Jabour spent five weeks there, chained to a wall and prevented from sleeping more than a few hours at a time. He said he was beaten nightly by Pakistani guards after hours of questions from U.S. interrogators. Then he and others were whisked off to CIA-run sites. Some sites were in Eastern Europe; Jabour went to one in Afghanistan. Interrogators -- whom he described as Americans in their late 20s and early 30s -- told Jabour he would never see his three children again.
Human Rights Watch has identified 38 people who may have been held by the CIA and remain unaccounted for. Intelligence officials told The Post that the number of detainees held in such facilities over nearly five years remains classified but is higher than 60. Their whereabouts have not been publicly disclosed.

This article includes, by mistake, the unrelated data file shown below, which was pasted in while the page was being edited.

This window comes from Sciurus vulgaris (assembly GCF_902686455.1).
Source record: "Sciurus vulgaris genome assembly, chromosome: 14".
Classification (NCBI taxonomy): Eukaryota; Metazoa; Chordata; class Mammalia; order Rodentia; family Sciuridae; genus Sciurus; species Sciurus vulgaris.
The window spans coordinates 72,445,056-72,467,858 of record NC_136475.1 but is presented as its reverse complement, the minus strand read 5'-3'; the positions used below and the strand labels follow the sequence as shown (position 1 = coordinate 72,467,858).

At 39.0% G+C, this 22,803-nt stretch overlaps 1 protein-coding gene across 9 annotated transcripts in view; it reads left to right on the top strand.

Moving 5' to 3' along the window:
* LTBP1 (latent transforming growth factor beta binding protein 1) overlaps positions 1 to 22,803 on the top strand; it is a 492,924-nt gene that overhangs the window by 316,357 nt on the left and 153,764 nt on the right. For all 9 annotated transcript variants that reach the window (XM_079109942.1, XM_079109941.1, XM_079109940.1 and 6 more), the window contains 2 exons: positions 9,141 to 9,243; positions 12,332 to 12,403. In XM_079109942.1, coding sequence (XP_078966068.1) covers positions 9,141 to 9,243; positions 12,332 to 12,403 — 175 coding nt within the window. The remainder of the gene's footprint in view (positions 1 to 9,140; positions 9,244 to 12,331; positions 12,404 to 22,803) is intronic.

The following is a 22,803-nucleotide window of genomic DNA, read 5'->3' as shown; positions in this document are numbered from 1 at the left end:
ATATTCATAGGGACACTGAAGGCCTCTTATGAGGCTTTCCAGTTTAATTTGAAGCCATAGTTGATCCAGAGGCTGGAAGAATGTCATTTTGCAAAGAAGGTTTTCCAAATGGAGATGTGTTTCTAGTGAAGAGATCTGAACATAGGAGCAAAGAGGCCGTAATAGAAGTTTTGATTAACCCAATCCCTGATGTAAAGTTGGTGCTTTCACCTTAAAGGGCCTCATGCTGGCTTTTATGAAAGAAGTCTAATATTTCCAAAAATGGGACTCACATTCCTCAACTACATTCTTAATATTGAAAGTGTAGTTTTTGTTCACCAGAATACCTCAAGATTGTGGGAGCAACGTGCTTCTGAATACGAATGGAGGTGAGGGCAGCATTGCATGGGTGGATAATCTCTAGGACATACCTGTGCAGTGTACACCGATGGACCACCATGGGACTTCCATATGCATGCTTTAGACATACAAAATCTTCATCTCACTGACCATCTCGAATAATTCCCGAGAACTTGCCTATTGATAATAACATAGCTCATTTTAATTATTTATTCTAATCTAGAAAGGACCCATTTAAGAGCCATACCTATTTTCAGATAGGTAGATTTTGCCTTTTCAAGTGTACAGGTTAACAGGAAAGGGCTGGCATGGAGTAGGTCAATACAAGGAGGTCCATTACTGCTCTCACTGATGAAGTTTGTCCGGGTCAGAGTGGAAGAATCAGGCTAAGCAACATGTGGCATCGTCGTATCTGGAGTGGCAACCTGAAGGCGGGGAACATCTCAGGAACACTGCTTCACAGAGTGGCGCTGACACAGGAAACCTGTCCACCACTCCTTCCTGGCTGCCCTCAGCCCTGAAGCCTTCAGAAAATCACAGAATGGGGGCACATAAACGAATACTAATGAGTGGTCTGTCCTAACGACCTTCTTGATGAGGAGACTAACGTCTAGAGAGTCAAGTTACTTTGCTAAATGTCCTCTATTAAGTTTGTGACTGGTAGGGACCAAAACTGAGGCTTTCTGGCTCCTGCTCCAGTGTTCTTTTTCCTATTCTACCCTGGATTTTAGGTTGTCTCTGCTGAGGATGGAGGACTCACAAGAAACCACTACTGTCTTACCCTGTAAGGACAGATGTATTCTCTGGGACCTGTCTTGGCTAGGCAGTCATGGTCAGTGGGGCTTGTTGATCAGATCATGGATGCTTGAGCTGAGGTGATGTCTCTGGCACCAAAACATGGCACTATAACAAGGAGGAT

"The practice of disappearing people -- keeping them in secret detention without any legal process -- is fundamentally illegal under international law," said Joanne Mariner, director of the terrorism program at Human Rights Watch in New York. "The kind of physical mistreatment Jabour described is also illegal." Mariner interviewed Jabour separately as part of the organization's investigation.
Wednesday, February 28, 2007
Dude, where's my country?